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I am in Ontario, Canada as stated in previous posts. I am 23 and have $20 000 in investments after working at my first job for 10 months. My job pays me $42 000/year before taxes ($33 000/year after taxes). Although my living expenses as low as possible ($9 000/year), I have some serious concerns about how realistic my estimates are. Simple math suggests I save $24 000/year, all after tax.

Let me be a little more clear, I am an interpreter by trade (for the Cantonese language). But, the people I serve are immigrants to the United States and Canada. Based on the severe population aging occuring in China, it is very likely that, in 20 years, the number of immigrants from China to these English-speaking countries will experience a steep decline simply due to the reduced number of working-age adults in China (22-60 years old). The old people (Baby Boomers) will mostly be dead by 2040 or so, which means demand for my services will plummet simply due to demographics.

If this is not bad enough, AI and other forms of automation will probably cause the supply of interpretation/translation services to surge. When demand for your field plummets while supply surges, then unless you can get to C-level, your job is probably gone for good. I definitely do not have what it takes to be the CEO or even a middle manager of any company.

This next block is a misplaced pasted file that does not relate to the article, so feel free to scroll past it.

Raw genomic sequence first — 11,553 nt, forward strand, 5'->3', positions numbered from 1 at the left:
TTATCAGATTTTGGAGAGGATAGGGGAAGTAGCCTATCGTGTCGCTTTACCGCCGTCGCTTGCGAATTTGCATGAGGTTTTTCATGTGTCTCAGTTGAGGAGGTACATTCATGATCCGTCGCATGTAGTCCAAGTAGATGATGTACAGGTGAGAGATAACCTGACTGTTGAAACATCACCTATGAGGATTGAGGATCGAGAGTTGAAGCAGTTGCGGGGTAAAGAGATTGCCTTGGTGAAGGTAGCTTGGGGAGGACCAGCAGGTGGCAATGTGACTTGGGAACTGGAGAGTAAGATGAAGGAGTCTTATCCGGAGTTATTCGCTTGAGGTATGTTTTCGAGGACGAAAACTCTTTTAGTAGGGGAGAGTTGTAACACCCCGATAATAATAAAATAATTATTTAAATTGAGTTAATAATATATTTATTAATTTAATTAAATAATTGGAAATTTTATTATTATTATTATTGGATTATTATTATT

All of this inevitably means I will be out of work by 40 or so. If I did the math correctly, assuming a 2% real rate of return after taxes per year, and wages are flat, by 40, my retirement portfolio will be worth $542 000 in 2018 dollars, which creates $10 840 of income per year assuming 2% return, with no tax implications (since it is low enough for taxes to not be payable).

Now, on its face, since $10 840 > $9 000 (my annual spending right now), my retirement is sound. But, since 50% of my expenses are housing costs while 25% is food, with the remaining 25% for everything else (cell phone bill, internet, durable consumer goods, and some limited entertainment), I am highly sensitive to inflation, stock market crash or medical conditions that force me to spend a lot more money than I normally would spend.

Due to being "severely disabled" (in quotes, because I appear to be much more disabled than I actually am so that most employers do not take me seriously), I really cannot get a traditional job. The only reason why I have a job is because the hiring process of my current employer does not involve a job interview and instead relies on a test, I got a job because I passed the test and the company was in a rush to hire at the time. I am guaranteed to flunk any and every interview. I work at home, and my employer does not even know what I look like.